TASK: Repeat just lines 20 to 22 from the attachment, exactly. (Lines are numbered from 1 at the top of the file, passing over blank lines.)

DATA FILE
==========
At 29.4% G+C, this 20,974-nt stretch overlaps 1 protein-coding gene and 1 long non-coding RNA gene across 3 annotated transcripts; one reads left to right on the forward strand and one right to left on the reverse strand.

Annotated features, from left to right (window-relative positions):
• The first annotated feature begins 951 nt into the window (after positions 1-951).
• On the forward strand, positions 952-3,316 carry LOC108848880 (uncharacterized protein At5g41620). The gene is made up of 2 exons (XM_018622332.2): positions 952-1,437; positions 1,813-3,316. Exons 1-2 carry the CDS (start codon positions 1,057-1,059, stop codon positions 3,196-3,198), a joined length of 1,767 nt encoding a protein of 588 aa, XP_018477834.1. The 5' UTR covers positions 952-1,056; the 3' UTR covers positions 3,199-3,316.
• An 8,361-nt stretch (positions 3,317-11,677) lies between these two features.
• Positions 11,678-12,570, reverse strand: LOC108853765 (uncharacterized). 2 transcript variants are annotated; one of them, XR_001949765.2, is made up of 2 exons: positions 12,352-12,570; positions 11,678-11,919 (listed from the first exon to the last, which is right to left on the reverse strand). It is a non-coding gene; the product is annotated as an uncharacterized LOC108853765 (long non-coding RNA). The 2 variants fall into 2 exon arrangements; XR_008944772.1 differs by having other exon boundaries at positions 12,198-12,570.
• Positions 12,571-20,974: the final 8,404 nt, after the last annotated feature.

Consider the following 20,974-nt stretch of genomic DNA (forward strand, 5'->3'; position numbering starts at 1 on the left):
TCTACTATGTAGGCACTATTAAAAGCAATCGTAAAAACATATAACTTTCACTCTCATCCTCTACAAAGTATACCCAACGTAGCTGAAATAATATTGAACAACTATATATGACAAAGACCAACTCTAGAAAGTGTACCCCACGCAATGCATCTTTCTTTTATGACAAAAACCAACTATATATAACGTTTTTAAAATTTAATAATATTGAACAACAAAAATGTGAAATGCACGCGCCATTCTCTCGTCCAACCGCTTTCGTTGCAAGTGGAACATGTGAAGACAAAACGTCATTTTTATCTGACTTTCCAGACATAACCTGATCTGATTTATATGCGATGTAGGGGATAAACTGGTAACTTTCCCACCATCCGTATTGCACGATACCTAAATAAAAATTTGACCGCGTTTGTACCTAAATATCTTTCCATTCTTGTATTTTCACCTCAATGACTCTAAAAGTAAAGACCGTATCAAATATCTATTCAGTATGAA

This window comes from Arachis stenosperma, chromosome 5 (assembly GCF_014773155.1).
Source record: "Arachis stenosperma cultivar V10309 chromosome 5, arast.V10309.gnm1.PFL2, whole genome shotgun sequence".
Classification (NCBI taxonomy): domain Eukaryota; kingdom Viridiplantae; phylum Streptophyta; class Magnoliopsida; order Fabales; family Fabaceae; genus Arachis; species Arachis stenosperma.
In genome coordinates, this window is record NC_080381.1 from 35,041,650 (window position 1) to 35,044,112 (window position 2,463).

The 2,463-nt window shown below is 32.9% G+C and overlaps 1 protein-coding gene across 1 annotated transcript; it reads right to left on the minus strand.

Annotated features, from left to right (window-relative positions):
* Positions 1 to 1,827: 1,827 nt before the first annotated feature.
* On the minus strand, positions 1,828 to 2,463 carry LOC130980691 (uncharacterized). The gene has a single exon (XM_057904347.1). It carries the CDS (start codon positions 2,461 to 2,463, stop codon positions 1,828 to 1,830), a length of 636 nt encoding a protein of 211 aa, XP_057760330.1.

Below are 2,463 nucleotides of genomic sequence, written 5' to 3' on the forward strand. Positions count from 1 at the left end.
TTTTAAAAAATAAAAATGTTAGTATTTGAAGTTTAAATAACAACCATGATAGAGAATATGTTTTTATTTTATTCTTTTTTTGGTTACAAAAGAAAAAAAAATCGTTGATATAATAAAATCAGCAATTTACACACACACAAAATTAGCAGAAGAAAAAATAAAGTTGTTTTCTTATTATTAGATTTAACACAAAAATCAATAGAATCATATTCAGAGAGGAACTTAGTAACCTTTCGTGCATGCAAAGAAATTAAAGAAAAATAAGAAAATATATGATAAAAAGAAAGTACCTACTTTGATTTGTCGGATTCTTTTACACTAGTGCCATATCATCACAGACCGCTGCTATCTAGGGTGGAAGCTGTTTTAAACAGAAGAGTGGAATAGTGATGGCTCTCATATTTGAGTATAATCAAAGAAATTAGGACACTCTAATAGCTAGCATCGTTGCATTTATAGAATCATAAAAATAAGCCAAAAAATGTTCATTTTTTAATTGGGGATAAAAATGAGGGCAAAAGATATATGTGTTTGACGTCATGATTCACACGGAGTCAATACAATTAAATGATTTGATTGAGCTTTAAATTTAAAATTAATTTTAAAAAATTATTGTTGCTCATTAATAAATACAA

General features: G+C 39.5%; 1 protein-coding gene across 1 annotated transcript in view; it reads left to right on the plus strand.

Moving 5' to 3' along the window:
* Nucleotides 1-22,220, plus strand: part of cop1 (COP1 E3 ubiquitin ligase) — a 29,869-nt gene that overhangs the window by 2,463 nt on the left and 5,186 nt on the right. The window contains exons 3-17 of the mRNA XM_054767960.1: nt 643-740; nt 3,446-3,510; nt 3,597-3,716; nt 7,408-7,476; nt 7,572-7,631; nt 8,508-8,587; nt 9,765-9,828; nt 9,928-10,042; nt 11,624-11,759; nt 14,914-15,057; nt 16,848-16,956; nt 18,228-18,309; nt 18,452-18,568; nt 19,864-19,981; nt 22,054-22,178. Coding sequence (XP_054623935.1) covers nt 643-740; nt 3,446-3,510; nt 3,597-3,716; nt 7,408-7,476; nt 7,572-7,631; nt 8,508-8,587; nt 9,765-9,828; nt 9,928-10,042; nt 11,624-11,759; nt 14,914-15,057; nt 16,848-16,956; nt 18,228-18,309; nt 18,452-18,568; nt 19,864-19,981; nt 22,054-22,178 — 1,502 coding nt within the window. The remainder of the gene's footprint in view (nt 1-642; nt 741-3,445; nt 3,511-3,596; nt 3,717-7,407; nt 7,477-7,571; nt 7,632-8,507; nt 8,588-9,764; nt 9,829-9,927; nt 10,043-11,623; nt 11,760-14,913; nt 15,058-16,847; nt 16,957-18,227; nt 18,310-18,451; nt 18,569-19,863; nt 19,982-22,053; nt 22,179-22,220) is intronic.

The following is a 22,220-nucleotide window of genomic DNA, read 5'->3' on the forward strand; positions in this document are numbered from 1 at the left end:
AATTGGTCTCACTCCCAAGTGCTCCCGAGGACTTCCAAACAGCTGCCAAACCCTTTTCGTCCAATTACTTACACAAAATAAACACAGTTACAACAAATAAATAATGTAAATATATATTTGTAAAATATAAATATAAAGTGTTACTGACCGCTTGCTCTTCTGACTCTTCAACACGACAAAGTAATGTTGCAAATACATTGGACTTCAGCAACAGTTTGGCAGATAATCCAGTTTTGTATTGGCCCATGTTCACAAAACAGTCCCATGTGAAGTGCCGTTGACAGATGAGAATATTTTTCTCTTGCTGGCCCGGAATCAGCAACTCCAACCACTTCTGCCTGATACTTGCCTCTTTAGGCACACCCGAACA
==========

General features: G+C 39.5%; 1 protein-coding gene across 1 annotated transcript in view; it reads left to right on the plus strand.

Moving 5' to 3' along the window:
* Nucleotides 1-22,220, plus strand: part of cop1 (COP1 E3 ubiquitin ligase) — a 29,869-nt gene that overhangs the window by 2,463 nt on the left and 5,186 nt on the right. The window contains exons 3-17 of the mRNA XM_054767960.1: nt 643-740; nt 3,446-3,510; nt 3,597-3,716; nt 7,408-7,476; nt 7,572-7,631; nt 8,508-8,587; nt 9,765-9,828; nt 9,928-10,042; nt 11,624-11,759; nt 14,914-15,057; nt 16,848-16,956; nt 18,228-18,309; nt 18,452-18,568; nt 19,864-19,981; nt 22,054-22,178. Coding sequence (XP_054623935.1) covers nt 643-740; nt 3,446-3,510; nt 3,597-3,716; nt 7,408-7,476; nt 7,572-7,631; nt 8,508-8,587; nt 9,765-9,828; nt 9,928-10,042; nt 11,624-11,759; nt 14,914-15,057; nt 16,848-16,956; nt 18,228-18,309; nt 18,452-18,568; nt 19,864-19,981; nt 22,054-22,178 — 1,502 coding nt within the window. The remainder of the gene's footprint in view (nt 1-642; nt 741-3,445; nt 3,511-3,596; nt 3,717-7,407; nt 7,477-7,571; nt 7,632-8,507; nt 8,588-9,764; nt 9,829-9,927; nt 10,043-11,623; nt 11,760-14,913; nt 15,058-16,847; nt 16,957-18,227; nt 18,310-18,451; nt 18,569-19,863; nt 19,982-22,053; nt 22,179-22,220) is intronic.